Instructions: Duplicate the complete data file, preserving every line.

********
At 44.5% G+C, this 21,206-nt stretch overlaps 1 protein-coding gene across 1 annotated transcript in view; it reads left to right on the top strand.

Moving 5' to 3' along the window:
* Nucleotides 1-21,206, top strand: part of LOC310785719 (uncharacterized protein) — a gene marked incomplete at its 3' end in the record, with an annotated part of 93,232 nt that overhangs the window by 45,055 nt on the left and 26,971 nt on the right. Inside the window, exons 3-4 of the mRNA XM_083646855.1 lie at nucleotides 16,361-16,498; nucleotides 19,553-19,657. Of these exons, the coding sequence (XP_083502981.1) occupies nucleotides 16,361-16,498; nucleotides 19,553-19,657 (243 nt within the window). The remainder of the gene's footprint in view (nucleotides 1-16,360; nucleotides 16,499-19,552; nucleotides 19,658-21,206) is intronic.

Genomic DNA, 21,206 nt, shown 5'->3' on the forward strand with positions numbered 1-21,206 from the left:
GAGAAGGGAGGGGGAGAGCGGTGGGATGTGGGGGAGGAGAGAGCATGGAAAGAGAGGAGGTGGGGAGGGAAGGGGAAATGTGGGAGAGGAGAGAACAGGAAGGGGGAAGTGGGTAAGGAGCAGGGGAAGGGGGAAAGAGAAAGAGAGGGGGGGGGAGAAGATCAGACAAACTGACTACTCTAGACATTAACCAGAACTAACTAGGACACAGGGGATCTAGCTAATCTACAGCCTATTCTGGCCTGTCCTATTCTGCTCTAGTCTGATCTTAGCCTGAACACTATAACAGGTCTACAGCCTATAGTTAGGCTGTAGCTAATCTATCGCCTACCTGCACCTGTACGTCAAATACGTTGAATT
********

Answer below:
At 44.5% G+C, this 21,206-nt stretch overlaps 1 protein-coding gene across 1 annotated transcript in view; it reads left to right on the top strand.

Moving 5' to 3' along the window:
* Nucleotides 1-21,206, top strand: part of LOC310785719 (uncharacterized protein) — a gene marked incomplete at its 3' end in the record, with an annotated part of 93,232 nt that overhangs the window by 45,055 nt on the left and 26,971 nt on the right. Inside the window, exons 3-4 of the mRNA XM_083646855.1 lie at nucleotides 16,361-16,498; nucleotides 19,553-19,657. Of these exons, the coding sequence (XP_083502981.1) occupies nucleotides 16,361-16,498; nucleotides 19,553-19,657 (243 nt within the window). The remainder of the gene's footprint in view (nucleotides 1-16,360; nucleotides 16,499-19,552; nucleotides 19,658-21,206) is intronic.

Genomic DNA, 21,206 nt, shown 5'->3' on the forward strand with positions numbered 1-21,206 from the left:
GAGAAGGGAGGGGGAGAGCGGTGGGATGTGGGGGAGGAGAGAGCATGGAAAGAGAGGAGGTGGGGAGGGAAGGGGAAATGTGGGAGAGGAGAGAACAGGAAGGGGGAAGTGGGTAAGGAGCAGGGGAAGGGGGAAAGAGAAAGAGAGGGGGGGGGAGAAGATCAGACAAACTGACTACTCTAGACATTAACCAGAACTAACTAGGACACAGGGGATCTAGCTAATCTACAGCCTATTCTGGCCTGTCCTATTCTGCTCTAGTCTGATCTTAGCCTGAACACTATAACAGGTCTACAGCCTATAGTTAGGCTGTAGCTAATCTATCGCCTACCTGCACCTGTACGTCAAATACGTTGAATT